Kentucky’s House economic development committee heard on Thursday that the clean-energy industry added 3,159 jobs in North Carolina last year and now employs 26,000 people; then the committee approved a bill authorizing new tax incentives for the coal industry in Kentucky.
While Kentucky lawmakers try to incentivize the walking dead, other states are creating jobs by embracing new technologies and tapping the surging demand for low-carbon energy.
Daniel Brookshire, an analyst for the North Carolina Sustainable Energy Association, told the committee that North Carolina’s clean energy industry generated $7 billion in revenue last year, a 45 percent increase over the year before. About half of the industry’s 26,000 full-time jobs are in energy efficiency, followed by 21 percent in the state’s fast-growing solar sector.
The North Carolina legislature fueled the growth in clean-energy jobs in 2007 by becoming the first in the South to mandate that renewable energy provide a certain percent of electrical utility sales. North Carolina’s requirement was 12.5 percent by 2021.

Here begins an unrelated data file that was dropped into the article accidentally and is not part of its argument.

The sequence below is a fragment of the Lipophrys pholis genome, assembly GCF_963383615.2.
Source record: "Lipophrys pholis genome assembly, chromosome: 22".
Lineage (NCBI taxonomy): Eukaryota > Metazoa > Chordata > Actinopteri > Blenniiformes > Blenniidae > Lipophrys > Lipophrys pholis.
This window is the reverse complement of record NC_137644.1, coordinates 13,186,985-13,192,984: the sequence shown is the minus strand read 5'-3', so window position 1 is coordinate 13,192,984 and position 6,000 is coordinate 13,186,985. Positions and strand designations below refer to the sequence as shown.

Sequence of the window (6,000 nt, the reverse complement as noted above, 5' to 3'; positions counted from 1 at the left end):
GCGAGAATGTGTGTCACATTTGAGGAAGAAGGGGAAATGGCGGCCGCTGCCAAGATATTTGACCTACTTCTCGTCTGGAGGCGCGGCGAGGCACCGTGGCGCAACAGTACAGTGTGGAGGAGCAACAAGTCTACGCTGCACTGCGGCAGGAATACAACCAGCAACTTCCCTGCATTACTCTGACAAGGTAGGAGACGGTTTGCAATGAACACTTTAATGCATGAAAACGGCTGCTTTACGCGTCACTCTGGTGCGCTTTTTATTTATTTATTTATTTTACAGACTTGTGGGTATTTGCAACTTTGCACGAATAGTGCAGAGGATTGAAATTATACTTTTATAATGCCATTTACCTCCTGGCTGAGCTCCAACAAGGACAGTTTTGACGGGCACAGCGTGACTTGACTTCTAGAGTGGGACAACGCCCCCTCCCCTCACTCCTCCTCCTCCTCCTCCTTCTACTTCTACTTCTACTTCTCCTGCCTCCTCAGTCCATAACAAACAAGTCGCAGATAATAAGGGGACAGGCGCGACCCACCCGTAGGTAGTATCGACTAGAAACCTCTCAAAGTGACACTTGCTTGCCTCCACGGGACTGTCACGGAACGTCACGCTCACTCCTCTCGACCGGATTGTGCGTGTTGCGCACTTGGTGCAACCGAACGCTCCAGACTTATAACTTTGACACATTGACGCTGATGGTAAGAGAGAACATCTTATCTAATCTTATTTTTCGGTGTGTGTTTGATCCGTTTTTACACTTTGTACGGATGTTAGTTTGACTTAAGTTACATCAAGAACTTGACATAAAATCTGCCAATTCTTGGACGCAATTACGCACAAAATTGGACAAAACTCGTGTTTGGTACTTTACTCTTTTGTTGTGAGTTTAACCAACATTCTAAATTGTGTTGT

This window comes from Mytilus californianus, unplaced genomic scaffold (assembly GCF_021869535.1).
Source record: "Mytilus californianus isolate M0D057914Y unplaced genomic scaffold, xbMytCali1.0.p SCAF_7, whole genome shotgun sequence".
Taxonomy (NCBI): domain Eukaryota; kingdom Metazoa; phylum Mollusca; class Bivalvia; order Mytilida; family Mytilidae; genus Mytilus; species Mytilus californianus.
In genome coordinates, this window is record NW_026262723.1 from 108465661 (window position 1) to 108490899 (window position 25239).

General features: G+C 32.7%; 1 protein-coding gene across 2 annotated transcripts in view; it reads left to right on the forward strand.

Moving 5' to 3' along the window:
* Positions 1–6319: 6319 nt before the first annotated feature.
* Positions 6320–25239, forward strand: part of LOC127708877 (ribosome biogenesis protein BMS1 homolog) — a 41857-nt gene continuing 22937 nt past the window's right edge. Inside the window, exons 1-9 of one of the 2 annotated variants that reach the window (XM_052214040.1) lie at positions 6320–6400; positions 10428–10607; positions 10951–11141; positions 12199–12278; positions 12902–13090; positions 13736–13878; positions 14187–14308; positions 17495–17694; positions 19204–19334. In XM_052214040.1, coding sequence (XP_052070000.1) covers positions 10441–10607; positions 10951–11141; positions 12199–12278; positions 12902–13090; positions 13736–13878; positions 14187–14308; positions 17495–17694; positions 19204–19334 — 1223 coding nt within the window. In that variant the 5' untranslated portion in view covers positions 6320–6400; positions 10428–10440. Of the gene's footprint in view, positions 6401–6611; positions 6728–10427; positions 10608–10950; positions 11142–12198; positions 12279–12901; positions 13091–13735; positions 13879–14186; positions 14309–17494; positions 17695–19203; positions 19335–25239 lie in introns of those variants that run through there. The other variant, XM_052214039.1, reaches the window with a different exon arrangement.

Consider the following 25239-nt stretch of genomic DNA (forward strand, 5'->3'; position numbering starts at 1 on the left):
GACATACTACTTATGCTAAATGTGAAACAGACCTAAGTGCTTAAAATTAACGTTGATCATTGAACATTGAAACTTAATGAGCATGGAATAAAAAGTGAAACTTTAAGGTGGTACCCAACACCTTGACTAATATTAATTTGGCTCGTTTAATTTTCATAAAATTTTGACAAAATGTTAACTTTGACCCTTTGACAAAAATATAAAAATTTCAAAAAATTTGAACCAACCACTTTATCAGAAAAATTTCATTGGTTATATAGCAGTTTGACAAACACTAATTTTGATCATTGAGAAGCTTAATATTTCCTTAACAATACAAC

In Kentucky, Rep. Mary Lou Marzian, D-Louisville, will again introduce similar legislation, the Clean Energy Opportunity Act, which could give Kentucky’s economy a shot in the arm.
Thanks to Rep. Ruth Ann Palumbo, D-Lexington, chair of the House Economic Development and Tourism Committee, for inviting the Tar Heel to her committee and for fostering a discussion of economic opportunities that Kentucky should be pursuing more aggressively, including the manufacture of solar and wind technology.
A couple dozen Eastern Kentuckians drove in for the meeting then fanned out to talk to lawmakers. Their message: Legislative support for energy efficiency, including home weatherization, and renewable energy would create jobs. It would advance a just economic transition in the mountains where people were underemployed and struggled economically even before the latest steep decline in coal production.
Lawmakers should give what they have to say a serious listen.